Modulating the activity of the dorsolateral prefrontal cortex by tDCS alters distributive decisions behind the veil of ignorance via risk preference

Jun Luo, Hang Ye, Haoli Zheng, Shu Chen, Daqiang Huang
Behavioural Brain Research 2017 June 15, 328: 70-80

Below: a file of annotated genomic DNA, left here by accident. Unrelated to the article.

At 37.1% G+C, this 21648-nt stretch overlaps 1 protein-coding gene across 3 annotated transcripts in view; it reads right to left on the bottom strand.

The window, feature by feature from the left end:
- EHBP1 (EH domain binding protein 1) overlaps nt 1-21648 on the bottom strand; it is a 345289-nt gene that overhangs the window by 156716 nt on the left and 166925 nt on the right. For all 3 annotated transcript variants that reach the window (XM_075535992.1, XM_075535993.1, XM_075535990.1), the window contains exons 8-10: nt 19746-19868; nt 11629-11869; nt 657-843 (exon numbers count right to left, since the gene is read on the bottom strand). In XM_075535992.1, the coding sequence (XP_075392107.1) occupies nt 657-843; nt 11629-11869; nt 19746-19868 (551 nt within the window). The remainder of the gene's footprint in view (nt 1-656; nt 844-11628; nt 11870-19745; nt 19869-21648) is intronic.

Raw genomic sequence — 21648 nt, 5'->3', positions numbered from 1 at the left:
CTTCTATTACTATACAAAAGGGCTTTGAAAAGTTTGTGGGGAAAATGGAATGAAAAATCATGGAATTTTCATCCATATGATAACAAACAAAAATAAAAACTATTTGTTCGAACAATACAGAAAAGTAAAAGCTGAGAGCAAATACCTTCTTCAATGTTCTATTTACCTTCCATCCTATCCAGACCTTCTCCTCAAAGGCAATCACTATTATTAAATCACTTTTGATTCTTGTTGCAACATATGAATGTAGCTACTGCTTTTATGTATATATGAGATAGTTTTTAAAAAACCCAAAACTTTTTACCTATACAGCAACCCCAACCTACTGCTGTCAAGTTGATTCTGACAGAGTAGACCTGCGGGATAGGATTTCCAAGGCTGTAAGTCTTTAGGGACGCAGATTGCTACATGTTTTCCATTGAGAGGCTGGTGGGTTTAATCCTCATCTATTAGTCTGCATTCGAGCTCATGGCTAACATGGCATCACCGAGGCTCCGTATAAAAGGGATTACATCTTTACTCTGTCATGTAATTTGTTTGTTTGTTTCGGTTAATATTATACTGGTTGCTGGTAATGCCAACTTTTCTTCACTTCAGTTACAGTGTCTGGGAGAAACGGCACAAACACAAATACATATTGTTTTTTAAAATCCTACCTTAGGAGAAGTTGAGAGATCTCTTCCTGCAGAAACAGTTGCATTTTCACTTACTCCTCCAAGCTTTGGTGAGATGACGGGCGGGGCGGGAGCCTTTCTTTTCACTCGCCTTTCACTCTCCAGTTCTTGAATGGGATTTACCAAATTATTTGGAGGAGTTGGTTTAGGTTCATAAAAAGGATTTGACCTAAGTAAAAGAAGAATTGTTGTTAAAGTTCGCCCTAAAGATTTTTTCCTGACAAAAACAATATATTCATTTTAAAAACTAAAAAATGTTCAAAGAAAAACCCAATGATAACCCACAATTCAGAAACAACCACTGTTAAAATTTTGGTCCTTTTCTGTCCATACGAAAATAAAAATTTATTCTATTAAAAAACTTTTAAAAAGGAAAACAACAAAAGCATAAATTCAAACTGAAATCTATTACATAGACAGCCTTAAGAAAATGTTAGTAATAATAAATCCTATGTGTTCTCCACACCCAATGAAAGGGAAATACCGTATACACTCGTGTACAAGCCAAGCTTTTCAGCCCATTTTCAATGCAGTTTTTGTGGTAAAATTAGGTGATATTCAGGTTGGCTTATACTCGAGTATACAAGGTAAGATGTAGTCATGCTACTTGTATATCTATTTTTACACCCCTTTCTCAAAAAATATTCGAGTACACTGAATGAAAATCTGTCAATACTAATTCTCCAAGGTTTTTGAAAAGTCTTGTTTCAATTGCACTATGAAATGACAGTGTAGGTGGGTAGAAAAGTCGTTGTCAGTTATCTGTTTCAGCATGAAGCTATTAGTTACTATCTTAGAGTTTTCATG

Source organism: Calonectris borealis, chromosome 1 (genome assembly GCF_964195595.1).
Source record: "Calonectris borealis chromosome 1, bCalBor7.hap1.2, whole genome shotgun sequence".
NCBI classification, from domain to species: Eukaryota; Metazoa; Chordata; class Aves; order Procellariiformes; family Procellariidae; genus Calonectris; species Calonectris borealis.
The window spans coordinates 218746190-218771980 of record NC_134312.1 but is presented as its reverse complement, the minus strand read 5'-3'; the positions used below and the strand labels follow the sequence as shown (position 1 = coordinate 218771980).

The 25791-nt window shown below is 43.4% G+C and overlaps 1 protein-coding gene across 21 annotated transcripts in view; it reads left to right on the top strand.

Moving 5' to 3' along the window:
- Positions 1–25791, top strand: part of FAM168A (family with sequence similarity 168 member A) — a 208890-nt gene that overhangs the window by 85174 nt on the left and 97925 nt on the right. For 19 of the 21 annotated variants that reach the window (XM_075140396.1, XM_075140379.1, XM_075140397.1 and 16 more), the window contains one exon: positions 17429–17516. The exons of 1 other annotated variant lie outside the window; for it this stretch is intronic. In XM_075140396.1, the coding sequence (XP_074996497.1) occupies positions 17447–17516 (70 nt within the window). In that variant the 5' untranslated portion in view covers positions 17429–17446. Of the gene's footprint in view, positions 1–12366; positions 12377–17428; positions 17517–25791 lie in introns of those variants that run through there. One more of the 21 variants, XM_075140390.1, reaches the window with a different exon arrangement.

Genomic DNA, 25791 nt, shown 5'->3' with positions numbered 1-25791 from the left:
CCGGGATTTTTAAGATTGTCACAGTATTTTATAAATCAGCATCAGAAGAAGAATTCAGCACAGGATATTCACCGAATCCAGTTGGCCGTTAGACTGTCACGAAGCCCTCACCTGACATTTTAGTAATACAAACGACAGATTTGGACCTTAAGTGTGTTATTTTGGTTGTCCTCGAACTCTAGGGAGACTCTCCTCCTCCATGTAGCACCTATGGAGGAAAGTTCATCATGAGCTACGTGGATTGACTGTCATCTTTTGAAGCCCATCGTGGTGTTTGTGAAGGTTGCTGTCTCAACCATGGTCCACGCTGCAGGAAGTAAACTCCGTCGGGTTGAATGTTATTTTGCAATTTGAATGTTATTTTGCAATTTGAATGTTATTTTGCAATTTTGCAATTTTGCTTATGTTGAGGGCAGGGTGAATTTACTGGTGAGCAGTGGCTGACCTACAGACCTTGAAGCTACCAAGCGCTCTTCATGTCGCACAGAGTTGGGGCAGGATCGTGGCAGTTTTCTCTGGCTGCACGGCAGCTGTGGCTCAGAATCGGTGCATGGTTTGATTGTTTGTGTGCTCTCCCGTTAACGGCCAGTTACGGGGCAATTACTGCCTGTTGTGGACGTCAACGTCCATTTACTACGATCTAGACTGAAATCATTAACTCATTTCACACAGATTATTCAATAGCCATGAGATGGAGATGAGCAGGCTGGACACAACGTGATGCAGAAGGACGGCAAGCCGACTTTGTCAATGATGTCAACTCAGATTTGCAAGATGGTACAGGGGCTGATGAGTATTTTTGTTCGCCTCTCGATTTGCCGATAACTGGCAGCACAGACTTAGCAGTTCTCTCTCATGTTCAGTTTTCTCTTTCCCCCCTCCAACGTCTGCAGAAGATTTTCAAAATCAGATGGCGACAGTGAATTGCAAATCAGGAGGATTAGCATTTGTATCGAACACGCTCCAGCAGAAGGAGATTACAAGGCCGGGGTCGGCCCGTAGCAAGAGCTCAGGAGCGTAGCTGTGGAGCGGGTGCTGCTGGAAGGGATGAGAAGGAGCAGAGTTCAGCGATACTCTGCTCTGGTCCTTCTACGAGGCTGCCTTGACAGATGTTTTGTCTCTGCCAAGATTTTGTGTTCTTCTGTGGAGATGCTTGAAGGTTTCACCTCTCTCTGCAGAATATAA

Distributive justice concerns how individuals and societies distribute income in a just or equal manner. Previous studies from behavioural experiments have revealed that participants' distributive decisions vary according to the contexts of income distribution. Despite the long history of work on distributive behaviour, however, its psychological and neural underpinnings remain poorly understood. There many debates on whether and how the "weights" that are assigned to the individual payoffs (self-interest or risk aversion) and the payoff distribution of the others (social preference or fairness) in participants' objective functions, especially behind the veil of ignorance. In the present study, we aimed to separately analyse the effects of risk aversion and impartial social preferences in a veil of ignorance setting and to test the roles of social welfare and self-interest in behavioural distributive justice. We thus provide evidence of a causal link between the neural and behavioural results through the application of bilateral transcranial direct current stimulation (tDCS) over the dorsolateral prefrontal cortex (DLPFC) of our participants. The participants were found to distribute more income to the lowest income stratum and to make fairer distributions under the veil after receiving right anodal/less cathodal tDCS over DLPFC. In contrast, the participants distributed less income to the lowest income stratum and made more unfair distribution under the veil after receiving right cathodal/left anodal tDCS over DLPFC. Simultaneously, we elicited the participants' risk preferences and found that the participants who received right anodal/left cathodal tDCS over DLPFC were more conservative than the participants who received sham stimulation, whereas participants who received right cathodal/left anodal tDCS over DLPFC were more risky than the participants who received sham stimulation. These findings are fully consistent with a stimulation effect of the participants' distributive decisions under the veil of ignorance, and the participants' distributive proportions to the lowest income stratum under the veil of ignorance were strongly related to their risk preference. Therefore, the present study demonstrated that modulating the excitability of the DLPFC using tDCS altered the distributive decisions of the participants under the veil of ignorance, and this effect might be attributable to a change in the individuals' risk pReferences.


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